Jackson’s Veto



Jackson’s veto of the rechartering of the Second Bank of the United States on July 10, 1832 was important well beyond the issue of the Bank.  Prior to Jackson’s term the veto had been used sparingly by presidents and usually because the president claimed that the proposed Act of Congress was unconstitutional.  During the Revolutionary Era, the Founding Fathers had good reason to be leery of executive authority, and they built a Federal system where they assumed that Congress would be the dominant branch.  Jackson upset this scheme of government  with his twelve vetoes, two more than all of his predecessors combined, and his explicit determination to veto bills on the ground that he believed them to be bad public policy.  The Jackson view of the president as having a role in shaping public policy is so engrained now, that few people are aware of what a revolution Old Hickory wrought.  Here is his veto message, interspersed with commentary by me: (more…)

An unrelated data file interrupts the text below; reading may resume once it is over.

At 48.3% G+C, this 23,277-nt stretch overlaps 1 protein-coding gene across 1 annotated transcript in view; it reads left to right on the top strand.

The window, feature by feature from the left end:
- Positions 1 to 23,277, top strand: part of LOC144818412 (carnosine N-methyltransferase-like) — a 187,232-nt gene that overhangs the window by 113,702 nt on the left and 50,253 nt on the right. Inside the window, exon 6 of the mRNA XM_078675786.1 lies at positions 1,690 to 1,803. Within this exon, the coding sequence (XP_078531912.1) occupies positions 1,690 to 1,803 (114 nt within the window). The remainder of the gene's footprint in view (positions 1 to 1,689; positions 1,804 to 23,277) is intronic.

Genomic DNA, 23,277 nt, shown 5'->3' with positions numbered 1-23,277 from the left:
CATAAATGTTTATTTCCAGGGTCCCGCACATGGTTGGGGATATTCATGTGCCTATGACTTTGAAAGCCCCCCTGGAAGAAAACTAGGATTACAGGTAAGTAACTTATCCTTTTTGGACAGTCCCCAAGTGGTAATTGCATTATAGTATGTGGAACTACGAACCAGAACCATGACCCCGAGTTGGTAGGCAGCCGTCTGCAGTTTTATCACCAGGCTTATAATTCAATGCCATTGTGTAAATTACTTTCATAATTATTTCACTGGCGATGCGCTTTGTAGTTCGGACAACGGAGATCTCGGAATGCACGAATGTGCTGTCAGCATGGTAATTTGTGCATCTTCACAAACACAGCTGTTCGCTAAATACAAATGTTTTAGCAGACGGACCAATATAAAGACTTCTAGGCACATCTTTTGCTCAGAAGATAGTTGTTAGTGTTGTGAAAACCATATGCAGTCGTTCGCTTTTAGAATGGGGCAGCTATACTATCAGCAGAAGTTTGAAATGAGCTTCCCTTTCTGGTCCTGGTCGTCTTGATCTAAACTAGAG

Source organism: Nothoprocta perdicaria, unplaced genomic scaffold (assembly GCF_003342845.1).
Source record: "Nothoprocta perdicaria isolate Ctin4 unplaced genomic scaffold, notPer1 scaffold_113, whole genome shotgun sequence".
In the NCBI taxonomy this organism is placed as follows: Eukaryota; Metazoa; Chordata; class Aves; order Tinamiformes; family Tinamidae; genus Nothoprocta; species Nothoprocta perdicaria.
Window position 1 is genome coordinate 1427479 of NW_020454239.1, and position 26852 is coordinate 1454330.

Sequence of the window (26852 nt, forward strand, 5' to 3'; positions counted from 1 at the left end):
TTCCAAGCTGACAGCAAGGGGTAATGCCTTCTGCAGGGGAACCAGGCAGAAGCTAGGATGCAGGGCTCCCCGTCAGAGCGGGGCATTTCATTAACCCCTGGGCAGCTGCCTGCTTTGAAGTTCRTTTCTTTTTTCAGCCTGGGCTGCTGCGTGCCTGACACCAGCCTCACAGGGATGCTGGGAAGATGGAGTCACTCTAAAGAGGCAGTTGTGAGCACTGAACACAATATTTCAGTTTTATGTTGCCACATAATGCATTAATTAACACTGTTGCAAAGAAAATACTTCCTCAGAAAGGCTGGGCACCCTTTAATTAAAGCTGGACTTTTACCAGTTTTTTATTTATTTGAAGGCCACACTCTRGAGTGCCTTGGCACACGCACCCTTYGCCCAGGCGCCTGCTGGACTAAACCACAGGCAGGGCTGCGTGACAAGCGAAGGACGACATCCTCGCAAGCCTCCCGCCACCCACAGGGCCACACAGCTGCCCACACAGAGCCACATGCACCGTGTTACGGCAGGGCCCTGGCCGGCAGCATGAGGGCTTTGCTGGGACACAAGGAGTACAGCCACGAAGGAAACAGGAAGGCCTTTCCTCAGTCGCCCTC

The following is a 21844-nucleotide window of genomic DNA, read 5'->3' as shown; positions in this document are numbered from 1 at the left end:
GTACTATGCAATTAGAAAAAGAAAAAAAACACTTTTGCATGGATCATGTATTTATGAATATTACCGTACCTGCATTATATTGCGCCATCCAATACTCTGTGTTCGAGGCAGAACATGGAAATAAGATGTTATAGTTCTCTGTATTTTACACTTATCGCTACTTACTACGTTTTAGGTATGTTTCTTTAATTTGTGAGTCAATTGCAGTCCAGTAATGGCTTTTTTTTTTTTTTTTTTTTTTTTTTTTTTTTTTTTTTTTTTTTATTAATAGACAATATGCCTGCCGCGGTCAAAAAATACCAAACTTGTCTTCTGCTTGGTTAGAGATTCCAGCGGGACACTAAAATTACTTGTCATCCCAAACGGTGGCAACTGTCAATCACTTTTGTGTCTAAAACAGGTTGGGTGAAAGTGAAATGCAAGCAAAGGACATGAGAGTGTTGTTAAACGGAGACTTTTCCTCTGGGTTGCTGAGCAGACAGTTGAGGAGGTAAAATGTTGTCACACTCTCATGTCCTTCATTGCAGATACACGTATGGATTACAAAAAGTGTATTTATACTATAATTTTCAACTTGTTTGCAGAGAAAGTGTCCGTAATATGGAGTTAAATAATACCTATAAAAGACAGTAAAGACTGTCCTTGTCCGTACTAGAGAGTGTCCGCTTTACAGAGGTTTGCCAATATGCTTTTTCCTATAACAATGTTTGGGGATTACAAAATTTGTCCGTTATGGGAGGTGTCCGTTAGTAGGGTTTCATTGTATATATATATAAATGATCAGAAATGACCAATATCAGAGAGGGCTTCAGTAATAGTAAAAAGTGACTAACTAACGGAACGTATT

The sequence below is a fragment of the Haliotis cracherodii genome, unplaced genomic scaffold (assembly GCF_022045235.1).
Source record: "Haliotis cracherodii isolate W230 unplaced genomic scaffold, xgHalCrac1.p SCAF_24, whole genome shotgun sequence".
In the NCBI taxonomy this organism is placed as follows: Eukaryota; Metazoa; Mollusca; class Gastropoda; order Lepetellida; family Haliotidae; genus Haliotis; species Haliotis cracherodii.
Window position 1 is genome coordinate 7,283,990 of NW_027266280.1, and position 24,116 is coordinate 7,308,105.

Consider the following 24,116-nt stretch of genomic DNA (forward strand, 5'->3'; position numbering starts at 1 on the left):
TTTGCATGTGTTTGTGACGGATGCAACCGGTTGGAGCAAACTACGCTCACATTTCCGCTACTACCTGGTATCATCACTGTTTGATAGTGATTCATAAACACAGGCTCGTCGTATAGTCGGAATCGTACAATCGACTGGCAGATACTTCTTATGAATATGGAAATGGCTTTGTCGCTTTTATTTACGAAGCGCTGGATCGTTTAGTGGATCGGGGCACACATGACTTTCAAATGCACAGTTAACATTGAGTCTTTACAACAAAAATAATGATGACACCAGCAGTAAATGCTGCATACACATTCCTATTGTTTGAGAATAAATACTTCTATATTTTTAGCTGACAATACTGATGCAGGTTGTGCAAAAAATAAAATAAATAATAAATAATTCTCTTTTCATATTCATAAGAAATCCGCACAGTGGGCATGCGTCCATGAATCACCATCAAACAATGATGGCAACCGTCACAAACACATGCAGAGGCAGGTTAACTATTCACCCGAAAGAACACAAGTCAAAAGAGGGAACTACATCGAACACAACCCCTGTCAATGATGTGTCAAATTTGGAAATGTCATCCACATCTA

Published in: on May 31, 2020 at 5:30 am  Comments (2)  
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